The Bigness of God and The Smallness of Me
In 6 weeks we will be celebrating our 25th anniversary as a church family. I really appreciate all of the work going in to making December 9th a time of celebration and one of the things I have enjoyed the most is how you have shared your stories about the history of this church through the years. The excitement you felt when this church was beginning, when we were involved in Model City Missions, or Winterfest. We are in the process of digitizing old Stunt Night videos, and we have sat in the office and laughed and tried to figure out who certain folks were.
There is something that draws us to the past, I think we like to talk about the old days because there is something safe about it. The stress and strain that we feel now was 1,000 miles away and life just seemed simpler. There was a time when you could sit at the dinner table and share a family meal with out a cell phone in your hand. Our jobs seemed simpler, faith seemed simpler, and even the games that we would play just seemed simpler. The only thing you needed for a day’s worth of entertainment was an outside to go play.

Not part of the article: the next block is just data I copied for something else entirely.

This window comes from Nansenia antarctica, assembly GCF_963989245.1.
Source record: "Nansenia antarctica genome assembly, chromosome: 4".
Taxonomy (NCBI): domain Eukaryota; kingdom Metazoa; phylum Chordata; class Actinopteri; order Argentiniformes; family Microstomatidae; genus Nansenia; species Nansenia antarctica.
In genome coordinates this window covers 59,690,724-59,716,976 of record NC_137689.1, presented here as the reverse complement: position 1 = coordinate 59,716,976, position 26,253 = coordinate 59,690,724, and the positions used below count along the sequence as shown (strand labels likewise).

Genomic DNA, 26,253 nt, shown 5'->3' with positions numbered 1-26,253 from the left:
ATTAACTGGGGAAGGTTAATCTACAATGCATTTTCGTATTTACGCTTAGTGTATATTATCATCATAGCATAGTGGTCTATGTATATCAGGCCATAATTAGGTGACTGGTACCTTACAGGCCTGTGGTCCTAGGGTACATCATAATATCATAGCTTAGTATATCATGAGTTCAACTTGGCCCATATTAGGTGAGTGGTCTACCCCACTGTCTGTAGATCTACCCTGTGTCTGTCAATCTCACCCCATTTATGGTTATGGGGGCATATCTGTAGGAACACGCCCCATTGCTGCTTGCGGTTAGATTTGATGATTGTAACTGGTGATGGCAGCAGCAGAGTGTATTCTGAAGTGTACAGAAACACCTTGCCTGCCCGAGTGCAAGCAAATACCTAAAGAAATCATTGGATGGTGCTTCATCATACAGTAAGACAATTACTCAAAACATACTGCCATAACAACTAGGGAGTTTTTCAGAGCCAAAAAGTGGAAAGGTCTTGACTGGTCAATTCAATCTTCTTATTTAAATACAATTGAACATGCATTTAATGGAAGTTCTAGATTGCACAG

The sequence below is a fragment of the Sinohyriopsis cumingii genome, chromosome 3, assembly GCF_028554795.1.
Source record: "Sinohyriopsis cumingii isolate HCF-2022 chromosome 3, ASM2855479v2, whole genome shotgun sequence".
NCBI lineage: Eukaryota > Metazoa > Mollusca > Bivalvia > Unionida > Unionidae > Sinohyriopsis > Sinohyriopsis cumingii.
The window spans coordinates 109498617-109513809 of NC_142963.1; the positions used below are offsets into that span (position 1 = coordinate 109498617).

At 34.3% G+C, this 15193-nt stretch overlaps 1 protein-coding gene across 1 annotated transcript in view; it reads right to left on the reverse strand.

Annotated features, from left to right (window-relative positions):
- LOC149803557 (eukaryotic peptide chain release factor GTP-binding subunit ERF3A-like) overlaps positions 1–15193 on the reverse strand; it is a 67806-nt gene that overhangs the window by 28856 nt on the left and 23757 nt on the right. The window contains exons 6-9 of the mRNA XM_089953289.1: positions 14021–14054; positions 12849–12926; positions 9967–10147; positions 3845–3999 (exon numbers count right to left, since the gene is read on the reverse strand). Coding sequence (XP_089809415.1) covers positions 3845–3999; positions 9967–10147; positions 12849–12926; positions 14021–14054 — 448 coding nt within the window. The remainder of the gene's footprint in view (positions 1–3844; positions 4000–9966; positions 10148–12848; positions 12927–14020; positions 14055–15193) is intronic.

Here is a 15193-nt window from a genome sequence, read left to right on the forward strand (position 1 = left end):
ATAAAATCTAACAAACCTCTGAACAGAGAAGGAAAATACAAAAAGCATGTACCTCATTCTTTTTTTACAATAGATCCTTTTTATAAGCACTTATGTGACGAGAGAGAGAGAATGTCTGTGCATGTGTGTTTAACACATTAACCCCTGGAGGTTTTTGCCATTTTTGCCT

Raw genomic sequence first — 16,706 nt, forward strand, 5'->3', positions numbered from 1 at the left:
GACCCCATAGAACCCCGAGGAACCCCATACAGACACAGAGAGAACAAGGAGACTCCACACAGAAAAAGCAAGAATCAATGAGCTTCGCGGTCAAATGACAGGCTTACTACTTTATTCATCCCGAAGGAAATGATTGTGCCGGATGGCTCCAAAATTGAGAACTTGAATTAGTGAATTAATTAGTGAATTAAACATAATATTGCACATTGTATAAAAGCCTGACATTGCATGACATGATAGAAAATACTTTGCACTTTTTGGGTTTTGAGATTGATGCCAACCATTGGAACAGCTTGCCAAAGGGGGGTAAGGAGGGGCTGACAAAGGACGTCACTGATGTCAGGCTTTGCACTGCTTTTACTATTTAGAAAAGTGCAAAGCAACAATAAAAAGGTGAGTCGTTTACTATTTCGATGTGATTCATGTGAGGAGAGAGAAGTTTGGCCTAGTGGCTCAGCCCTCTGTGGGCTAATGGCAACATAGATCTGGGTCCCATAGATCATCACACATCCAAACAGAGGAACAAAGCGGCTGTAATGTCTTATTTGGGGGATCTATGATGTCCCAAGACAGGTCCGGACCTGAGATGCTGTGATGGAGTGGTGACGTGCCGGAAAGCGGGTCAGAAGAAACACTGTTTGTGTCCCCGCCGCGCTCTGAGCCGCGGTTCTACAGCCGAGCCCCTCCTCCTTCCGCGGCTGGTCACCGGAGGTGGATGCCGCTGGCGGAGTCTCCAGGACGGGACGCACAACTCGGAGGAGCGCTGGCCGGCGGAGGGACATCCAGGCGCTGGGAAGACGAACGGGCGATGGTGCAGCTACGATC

Trista and I tried to teach the boys how to play real games like Freeze Tag, Hide and Go seek, dodgeball, and Red Rover; games from our childhood when life was simpler. You have probably tried to share a bit of your past with those who are coming behind us, only to realize how different the world is now and how you are doing in your battle against time. This past summer there were several of our younger members here and we decided to play hide and go seek in the building and I realized pretty quickly that I am not as elusive or quick as I was 30 years ago.